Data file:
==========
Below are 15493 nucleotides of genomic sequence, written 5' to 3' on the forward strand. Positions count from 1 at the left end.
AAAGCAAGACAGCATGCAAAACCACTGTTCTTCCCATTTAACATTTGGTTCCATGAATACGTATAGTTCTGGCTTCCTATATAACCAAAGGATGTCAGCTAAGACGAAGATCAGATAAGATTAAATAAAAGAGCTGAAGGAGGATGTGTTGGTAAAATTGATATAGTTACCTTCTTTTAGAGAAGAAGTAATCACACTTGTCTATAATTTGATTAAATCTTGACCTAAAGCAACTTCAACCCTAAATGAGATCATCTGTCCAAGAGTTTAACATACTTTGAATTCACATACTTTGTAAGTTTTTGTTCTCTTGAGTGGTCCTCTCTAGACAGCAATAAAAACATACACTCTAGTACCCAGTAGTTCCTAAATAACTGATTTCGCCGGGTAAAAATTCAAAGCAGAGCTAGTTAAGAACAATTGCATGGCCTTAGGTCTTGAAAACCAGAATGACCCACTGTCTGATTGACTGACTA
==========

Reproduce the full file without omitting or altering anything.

Below are 15493 nucleotides of genomic sequence, written 5' to 3' on the forward strand. Positions count from 1 at the left end.
AAAGCAAGACAGCATGCAAAACCACTGTTCTTCCCATTTAACATTTGGTTCCATGAATACGTATAGTTCTGGCTTCCTATATAACCAAAGGATGTCAGCTAAGACGAAGATCAGATAAGATTAAATAAAAGAGCTGAAGGAGGATGTGTTGGTAAAATTGATATAGTTACCTTCTTTTAGAGAAGAAGTAATCACACTTGTCTATAATTTGATTAAATCTTGACCTAAAGCAACTTCAACCCTAAATGAGATCATCTGTCCAAGAGTTTAACATACTTTGAATTCACATACTTTGTAAGTTTTTGTTCTCTTGAGTGGTCCTCTCTAGACAGCAATAAAAACATACACTCTAGTACCCAGTAGTTCCTAAATAACTGATTTCGCCGGGTAAAAATTCAAAGCAGAGCTAGTTAAGAACAATTGCATGGCCTTAGGTCTTGAAAACCAGAATGACCCACTGTCTGATTGACTGACTA